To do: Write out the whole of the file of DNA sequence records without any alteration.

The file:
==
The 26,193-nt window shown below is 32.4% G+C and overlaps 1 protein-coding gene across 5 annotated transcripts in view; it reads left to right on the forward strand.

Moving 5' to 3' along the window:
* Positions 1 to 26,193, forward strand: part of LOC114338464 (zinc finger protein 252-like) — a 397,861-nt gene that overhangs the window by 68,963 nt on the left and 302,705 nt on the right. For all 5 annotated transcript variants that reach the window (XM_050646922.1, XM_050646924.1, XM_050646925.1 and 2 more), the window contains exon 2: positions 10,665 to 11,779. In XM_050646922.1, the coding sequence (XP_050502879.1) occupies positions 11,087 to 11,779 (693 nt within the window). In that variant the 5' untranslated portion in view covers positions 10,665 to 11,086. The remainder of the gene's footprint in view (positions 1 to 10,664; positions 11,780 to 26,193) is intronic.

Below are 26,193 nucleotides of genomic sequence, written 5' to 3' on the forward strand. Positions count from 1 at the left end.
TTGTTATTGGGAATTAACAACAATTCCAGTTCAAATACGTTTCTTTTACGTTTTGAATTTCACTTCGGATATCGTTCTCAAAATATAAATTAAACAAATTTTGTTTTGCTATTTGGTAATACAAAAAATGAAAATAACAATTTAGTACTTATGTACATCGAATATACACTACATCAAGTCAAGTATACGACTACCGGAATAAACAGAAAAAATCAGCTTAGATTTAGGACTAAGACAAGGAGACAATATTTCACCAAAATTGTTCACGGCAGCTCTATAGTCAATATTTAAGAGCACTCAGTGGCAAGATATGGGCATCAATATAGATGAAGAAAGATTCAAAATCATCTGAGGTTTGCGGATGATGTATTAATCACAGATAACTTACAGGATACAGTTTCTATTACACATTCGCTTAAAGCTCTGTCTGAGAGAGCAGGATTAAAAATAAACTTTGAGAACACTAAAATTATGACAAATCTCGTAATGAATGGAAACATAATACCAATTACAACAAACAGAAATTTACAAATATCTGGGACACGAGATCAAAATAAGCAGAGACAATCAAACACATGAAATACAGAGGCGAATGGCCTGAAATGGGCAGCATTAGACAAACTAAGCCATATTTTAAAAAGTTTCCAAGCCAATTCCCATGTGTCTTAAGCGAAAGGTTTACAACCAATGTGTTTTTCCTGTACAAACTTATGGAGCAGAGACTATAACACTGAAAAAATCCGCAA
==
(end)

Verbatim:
The 26,193-nt window shown below is 32.4% G+C and overlaps 1 protein-coding gene across 5 annotated transcripts in view; it reads left to right on the forward strand.

Moving 5' to 3' along the window:
* Positions 1 to 26,193, forward strand: part of LOC114338464 (zinc finger protein 252-like) — a 397,861-nt gene that overhangs the window by 68,963 nt on the left and 302,705 nt on the right. For all 5 annotated transcript variants that reach the window (XM_050646922.1, XM_050646924.1, XM_050646925.1 and 2 more), the window contains exon 2: positions 10,665 to 11,779. In XM_050646922.1, the coding sequence (XP_050502879.1) occupies positions 11,087 to 11,779 (693 nt within the window). In that variant the 5' untranslated portion in view covers positions 10,665 to 11,086. The remainder of the gene's footprint in view (positions 1 to 10,664; positions 11,780 to 26,193) is intronic.

Below are 26,193 nucleotides of genomic sequence, written 5' to 3' on the forward strand. Positions count from 1 at the left end.
TTGTTATTGGGAATTAACAACAATTCCAGTTCAAATACGTTTCTTTTACGTTTTGAATTTCACTTCGGATATCGTTCTCAAAATATAAATTAAACAAATTTTGTTTTGCTATTTGGTAATACAAAAAATGAAAATAACAATTTAGTACTTATGTACATCGAATATACACTACATCAAGTCAAGTATACGACTACCGGAATAAACAGAAAAAATCAGCTTAGATTTAGGACTAAGACAAGGAGACAATATTTCACCAAAATTGTTCACGGCAGCTCTATAGTCAATATTTAAGAGCACTCAGTGGCAAGATATGGGCATCAATATAGATGAAGAAAGATTCAAAATCATCTGAGGTTTGCGGATGATGTATTAATCACAGATAACTTACAGGATACAGTTTCTATTACACATTCGCTTAAAGCTCTGTCTGAGAGAGCAGGATTAAAAATAAACTTTGAGAACACTAAAATTATGACAAATCTCGTAATGAATGGAAACATAATACCAATTACAACAAACAGAAATTTACAAATATCTGGGACACGAGATCAAAATAAGCAGAGACAATCAAACACATGAAATACAGAGGCGAATGGCCTGAAATGGGCAGCATTAGACAAACTAAGCCATATTTTAAAAAGTTTCCAAGCCAATTCCCATGTGTCTTAAGCGAAAGGTTTACAACCAATGTGTTTTTCCTGTACAAACTTATGGAGCAGAGACTATAACACTGAAAAAATCCGCAA